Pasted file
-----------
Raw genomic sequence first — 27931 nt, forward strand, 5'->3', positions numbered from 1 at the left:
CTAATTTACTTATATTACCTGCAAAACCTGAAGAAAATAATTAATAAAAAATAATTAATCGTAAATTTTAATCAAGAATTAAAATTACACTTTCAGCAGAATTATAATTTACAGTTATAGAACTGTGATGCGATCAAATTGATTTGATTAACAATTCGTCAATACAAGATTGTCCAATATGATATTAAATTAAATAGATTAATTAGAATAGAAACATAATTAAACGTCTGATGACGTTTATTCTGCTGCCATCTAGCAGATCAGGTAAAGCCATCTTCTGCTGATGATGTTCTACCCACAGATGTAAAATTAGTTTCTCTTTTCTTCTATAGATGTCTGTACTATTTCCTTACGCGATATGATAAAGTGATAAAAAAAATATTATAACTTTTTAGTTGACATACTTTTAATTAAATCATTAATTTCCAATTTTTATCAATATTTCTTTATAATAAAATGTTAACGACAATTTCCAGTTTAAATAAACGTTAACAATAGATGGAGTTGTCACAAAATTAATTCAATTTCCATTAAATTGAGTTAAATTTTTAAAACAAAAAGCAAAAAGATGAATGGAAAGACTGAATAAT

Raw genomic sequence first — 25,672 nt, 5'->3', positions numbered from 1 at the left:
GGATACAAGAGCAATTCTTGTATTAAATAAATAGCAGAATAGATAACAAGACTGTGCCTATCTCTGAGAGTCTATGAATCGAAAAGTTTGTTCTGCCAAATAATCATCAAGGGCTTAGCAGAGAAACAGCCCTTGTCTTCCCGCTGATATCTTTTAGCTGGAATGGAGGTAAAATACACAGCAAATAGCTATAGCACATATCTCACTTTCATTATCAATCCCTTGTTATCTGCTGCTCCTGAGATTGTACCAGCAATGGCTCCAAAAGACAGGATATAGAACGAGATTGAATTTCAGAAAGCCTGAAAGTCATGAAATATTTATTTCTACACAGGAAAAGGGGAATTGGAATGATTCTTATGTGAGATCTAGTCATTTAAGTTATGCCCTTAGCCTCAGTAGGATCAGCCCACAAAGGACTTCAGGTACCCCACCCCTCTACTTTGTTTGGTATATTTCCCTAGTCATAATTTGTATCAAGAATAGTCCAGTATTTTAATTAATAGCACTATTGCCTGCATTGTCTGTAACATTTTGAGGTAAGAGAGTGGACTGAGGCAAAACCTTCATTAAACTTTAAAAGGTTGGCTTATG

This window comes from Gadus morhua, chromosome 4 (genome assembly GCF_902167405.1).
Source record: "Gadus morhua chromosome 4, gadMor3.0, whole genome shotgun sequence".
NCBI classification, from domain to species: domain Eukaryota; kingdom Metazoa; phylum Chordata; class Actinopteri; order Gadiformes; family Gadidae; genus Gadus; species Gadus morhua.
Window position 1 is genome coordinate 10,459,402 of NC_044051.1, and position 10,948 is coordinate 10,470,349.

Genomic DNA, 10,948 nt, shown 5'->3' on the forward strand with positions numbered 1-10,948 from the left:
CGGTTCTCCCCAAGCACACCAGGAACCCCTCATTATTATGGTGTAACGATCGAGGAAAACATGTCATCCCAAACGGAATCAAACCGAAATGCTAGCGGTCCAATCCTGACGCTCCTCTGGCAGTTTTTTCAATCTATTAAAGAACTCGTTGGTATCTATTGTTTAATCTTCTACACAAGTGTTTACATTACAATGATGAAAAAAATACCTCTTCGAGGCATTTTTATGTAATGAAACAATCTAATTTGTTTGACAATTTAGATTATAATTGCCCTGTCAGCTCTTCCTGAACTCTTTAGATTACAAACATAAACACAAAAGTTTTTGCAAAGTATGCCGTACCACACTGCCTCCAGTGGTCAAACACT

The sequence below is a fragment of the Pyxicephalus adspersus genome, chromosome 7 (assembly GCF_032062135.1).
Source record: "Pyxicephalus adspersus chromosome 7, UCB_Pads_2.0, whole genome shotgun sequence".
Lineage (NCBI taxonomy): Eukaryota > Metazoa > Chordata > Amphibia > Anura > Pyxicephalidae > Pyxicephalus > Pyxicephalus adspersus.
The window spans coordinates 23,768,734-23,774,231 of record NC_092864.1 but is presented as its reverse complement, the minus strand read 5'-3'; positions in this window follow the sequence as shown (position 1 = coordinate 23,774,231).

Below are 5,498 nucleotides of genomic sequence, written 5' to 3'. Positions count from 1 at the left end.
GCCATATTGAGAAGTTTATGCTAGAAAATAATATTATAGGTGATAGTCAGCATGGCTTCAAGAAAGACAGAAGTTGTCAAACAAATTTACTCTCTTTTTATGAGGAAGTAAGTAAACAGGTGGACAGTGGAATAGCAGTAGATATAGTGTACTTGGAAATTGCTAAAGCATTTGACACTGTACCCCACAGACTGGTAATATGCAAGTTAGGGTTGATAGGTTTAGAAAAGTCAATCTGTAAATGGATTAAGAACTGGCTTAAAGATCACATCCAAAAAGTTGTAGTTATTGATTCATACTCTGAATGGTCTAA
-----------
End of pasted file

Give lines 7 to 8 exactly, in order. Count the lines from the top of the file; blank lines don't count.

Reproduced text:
NCBI classification, from domain to species: domain Eukaryota; kingdom Metazoa; phylum Chordata; class Actinopteri; order Gadiformes; family Gadidae; genus Gadus; species Gadus morhua.
Window position 1 is genome coordinate 10,459,402 of NC_044051.1, and position 10,948 is coordinate 10,470,349.